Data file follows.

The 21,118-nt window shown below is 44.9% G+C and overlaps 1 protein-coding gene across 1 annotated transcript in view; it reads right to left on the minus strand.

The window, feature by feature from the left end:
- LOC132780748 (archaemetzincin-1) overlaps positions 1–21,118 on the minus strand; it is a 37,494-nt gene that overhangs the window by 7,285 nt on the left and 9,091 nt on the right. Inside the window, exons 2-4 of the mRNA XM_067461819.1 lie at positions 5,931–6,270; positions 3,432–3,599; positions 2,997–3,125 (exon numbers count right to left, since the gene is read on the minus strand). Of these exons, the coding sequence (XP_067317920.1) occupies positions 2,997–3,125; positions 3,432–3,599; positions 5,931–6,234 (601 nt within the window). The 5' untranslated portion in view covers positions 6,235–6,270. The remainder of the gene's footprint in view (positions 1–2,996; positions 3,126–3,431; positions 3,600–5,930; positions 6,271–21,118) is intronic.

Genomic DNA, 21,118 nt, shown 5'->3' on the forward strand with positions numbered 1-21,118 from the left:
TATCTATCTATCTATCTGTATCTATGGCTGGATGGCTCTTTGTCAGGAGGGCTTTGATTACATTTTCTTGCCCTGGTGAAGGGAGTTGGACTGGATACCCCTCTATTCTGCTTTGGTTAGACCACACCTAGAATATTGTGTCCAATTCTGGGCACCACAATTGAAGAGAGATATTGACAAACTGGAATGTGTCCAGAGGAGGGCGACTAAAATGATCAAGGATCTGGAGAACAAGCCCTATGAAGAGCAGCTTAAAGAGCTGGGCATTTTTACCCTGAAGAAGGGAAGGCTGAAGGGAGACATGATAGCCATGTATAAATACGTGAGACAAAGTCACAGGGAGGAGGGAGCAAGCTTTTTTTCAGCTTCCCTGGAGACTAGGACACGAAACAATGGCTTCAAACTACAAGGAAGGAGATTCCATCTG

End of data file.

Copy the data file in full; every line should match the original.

The 21,118-nt window shown below is 44.9% G+C and overlaps 1 protein-coding gene across 1 annotated transcript in view; it reads right to left on the minus strand.

The window, feature by feature from the left end:
- LOC132780748 (archaemetzincin-1) overlaps positions 1–21,118 on the minus strand; it is a 37,494-nt gene that overhangs the window by 7,285 nt on the left and 9,091 nt on the right. Inside the window, exons 2-4 of the mRNA XM_067461819.1 lie at positions 5,931–6,270; positions 3,432–3,599; positions 2,997–3,125 (exon numbers count right to left, since the gene is read on the minus strand). Of these exons, the coding sequence (XP_067317920.1) occupies positions 2,997–3,125; positions 3,432–3,599; positions 5,931–6,234 (601 nt within the window). The 5' untranslated portion in view covers positions 6,235–6,270. The remainder of the gene's footprint in view (positions 1–2,996; positions 3,126–3,431; positions 3,600–5,930; positions 6,271–21,118) is intronic.

Genomic DNA, 21,118 nt, shown 5'->3' on the forward strand with positions numbered 1-21,118 from the left:
TATCTATCTATCTATCTGTATCTATGGCTGGATGGCTCTTTGTCAGGAGGGCTTTGATTACATTTTCTTGCCCTGGTGAAGGGAGTTGGACTGGATACCCCTCTATTCTGCTTTGGTTAGACCACACCTAGAATATTGTGTCCAATTCTGGGCACCACAATTGAAGAGAGATATTGACAAACTGGAATGTGTCCAGAGGAGGGCGACTAAAATGATCAAGGATCTGGAGAACAAGCCCTATGAAGAGCAGCTTAAAGAGCTGGGCATTTTTACCCTGAAGAAGGGAAGGCTGAAGGGAGACATGATAGCCATGTATAAATACGTGAGACAAAGTCACAGGGAGGAGGGAGCAAGCTTTTTTTCAGCTTCCCTGGAGACTAGGACACGAAACAATGGCTTCAAACTACAAGGAAGGAGATTCCATCTG